The higherorder tactic do_depind
defined in Coq.Program.Equality
takes a tactic and combines the building blocks we have seen with it:
generalizing by equalities calling the given tactic with the
generalized induction hypothesis as argument and cleaning the subgoals
with respect to equalities. Its most important instantiations
are dependent induction
and dependent destruction
that do induction or
simply case analysis on the generalized hypothesis. For example we can
redo what we’ve done manually with dependent destruction:
 Abort.
 Lemma ex : forall n m:nat, Le (S n) m > P n m.
 1 subgoal ============================ forall n m : nat, Le (S n) m > P n m
 intros n m H.
 1 subgoal n, m : nat H : Le (S n) m ============================ P n m
 dependent destruction H.
 1 subgoal n, m : nat H : Le n m ============================ P n (S m)
This gives essentially the same result as inversion. Now if the destructed hypothesis actually appeared in the goal, the tactic would still be able to invert it, contrary to dependent inversion. Consider the following example on vectors:
 Abort.
 Set Implicit Arguments.
 Variable A : Set.
 Toplevel input, characters 017: > Variable A : Set. > ^^^^^^^^^^^^^^^^^ Warning: A is declared as a local axiom [localdeclaration,scope] A is declared
 Inductive vector : nat > Type :=  vnil : vector 0  vcons : A > forall n, vector n > vector (S n).
 vector is defined vector_rect is defined vector_ind is defined vector_rec is defined
 Goal forall n, forall v : vector (S n), exists v' : vector n, exists a : A, v = vcons a v'.
 1 subgoal ============================ forall (n : nat) (v : vector (S n)), exists (v' : vector n) (a : A), v = vcons a v'
 intros n v.
 1 subgoal n : nat v : vector (S n) ============================ exists (v' : vector n) (a : A), v = vcons a v'
 dependent destruction v.
 1 subgoal n : nat a : A v : vector n ============================ exists (v' : vector n) (a0 : A), vcons a v = vcons a0 v'
In this case, the v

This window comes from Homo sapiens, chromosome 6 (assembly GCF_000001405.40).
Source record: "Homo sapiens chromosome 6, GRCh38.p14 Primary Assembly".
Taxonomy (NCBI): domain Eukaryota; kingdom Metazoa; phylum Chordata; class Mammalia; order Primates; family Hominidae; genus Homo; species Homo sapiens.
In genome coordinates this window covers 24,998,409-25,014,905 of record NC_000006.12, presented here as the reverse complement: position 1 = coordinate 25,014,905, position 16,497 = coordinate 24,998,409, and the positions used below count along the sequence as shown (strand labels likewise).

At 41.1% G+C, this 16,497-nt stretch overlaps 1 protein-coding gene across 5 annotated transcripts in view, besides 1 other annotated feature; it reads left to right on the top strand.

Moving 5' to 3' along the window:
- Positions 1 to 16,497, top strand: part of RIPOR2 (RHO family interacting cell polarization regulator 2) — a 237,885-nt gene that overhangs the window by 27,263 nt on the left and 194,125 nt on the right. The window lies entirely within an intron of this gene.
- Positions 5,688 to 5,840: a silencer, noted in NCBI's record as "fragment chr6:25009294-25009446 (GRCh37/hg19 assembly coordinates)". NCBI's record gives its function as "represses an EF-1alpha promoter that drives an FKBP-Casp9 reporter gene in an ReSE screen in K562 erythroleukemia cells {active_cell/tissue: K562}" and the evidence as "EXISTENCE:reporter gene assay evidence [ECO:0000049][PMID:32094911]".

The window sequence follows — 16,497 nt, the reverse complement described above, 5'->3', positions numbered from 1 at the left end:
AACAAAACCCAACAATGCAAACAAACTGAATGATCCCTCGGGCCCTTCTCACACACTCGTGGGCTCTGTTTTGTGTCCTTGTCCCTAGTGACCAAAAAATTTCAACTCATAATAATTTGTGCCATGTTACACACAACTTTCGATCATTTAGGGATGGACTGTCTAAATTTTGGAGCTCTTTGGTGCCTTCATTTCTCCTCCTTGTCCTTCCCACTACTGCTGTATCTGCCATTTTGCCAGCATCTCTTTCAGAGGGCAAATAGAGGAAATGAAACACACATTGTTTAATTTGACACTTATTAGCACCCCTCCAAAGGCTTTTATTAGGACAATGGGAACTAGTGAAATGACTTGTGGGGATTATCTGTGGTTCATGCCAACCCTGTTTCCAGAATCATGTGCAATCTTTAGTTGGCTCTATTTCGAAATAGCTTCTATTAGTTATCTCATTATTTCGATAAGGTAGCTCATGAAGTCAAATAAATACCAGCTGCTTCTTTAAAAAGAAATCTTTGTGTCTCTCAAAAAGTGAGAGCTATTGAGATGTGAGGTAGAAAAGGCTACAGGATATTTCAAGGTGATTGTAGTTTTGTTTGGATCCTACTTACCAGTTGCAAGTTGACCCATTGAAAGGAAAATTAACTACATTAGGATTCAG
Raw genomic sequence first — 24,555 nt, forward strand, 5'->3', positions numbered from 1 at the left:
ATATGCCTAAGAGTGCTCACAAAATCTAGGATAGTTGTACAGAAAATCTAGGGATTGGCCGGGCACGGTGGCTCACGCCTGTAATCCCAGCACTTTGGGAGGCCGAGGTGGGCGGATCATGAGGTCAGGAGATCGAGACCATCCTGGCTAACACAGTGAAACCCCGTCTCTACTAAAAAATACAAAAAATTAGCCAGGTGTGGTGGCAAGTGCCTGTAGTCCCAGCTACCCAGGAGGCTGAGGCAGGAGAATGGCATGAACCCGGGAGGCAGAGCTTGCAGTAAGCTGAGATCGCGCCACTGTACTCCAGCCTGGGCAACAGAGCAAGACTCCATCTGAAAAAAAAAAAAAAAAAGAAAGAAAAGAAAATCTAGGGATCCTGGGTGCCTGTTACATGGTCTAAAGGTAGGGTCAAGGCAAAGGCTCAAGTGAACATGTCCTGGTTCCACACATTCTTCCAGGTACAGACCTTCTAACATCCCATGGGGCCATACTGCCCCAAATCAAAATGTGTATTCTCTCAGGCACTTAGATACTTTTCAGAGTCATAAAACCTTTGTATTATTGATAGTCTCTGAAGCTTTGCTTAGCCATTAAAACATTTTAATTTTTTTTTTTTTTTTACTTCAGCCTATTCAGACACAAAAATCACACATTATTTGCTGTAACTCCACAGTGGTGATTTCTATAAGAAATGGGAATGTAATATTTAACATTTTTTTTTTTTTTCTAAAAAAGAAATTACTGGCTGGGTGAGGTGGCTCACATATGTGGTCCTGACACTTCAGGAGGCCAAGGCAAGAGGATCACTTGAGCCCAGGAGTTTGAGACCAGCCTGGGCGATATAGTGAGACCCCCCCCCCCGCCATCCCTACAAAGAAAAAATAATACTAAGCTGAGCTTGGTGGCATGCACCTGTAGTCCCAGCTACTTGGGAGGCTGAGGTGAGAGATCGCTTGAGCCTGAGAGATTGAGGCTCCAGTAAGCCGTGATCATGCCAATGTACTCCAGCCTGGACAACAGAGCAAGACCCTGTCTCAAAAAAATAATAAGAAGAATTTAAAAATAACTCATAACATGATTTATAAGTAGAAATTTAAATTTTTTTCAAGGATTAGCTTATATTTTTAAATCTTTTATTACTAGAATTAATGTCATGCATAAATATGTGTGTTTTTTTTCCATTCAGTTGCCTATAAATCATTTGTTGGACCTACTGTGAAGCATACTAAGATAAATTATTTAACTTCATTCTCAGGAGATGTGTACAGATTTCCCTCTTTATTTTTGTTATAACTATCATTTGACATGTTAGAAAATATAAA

variable can be replaced in the goal by the
generalized hypothesis only when it has a type of the form vector (S n)
,
that is only in the second case of the destruct. The first one is
dismissed because S n <> 0
.
A larger example¶
Let’s see how the technique works with induction on inductive predicates on a real example. We will develop an example application to the theory of simplytyped lambdacalculus formalized in a dependentlytyped style:
 Inductive type : Type :=  base : type  arrow : type > type > type.
 type is defined type_rect is defined type_ind is defined type_rec is defined
 Notation " t > t' " := (arrow t t') (at level 20, t' at next level).
 Inductive ctx : Type :=  empty : ctx  snoc : ctx > type > ctx.
 ctx is defined ctx_rect is defined ctx_ind is defined ctx_rec is defined
 Notation " G , tau " := (snoc G tau) (at level 20, tau at next level).
 Fixpoint conc (G D : ctx) : ctx := match D with  empty => G  snoc D' x => snoc (conc G D') x end.
 conc is defined conc is recursively defined (decreasing on 2nd argument)
 Notation " G ; D " := (conc G D) (at level 20).
 Inductive term : ctx > type > Type :=  ax : forall G tau, term (G, tau) tau  weak : forall G tau, term G tau > forall tau', term (G, tau') tau  abs : forall G tau tau', term (G , tau) tau' > term G (tau > tau')  app : forall G tau tau', term G (tau > tau') > term G tau > term G tau'.
 term is defined term_rect is defined term_ind is defined term_rec is defined
We have defined types and contexts which are snoclists of types. We
also have a conc
operation that concatenates two contexts. The term
datatype represents in fact the possible typing derivations of the
calculus, which are isomorphic to the welltyped terms, hence the
name. A term is either an application of:
 the axiom rule to type a reference to the first variable in a context
 the weakening rule to type an object in a larger context
 the abstraction or lambda rule to type a function
 the application to type an application of a function to an argument
Once we have this datatype we want to do proofs on it, like weakening:
 Lemma weakening : forall G D tau, term (G ; D) tau > forall tau', term (G , tau' ; D) tau.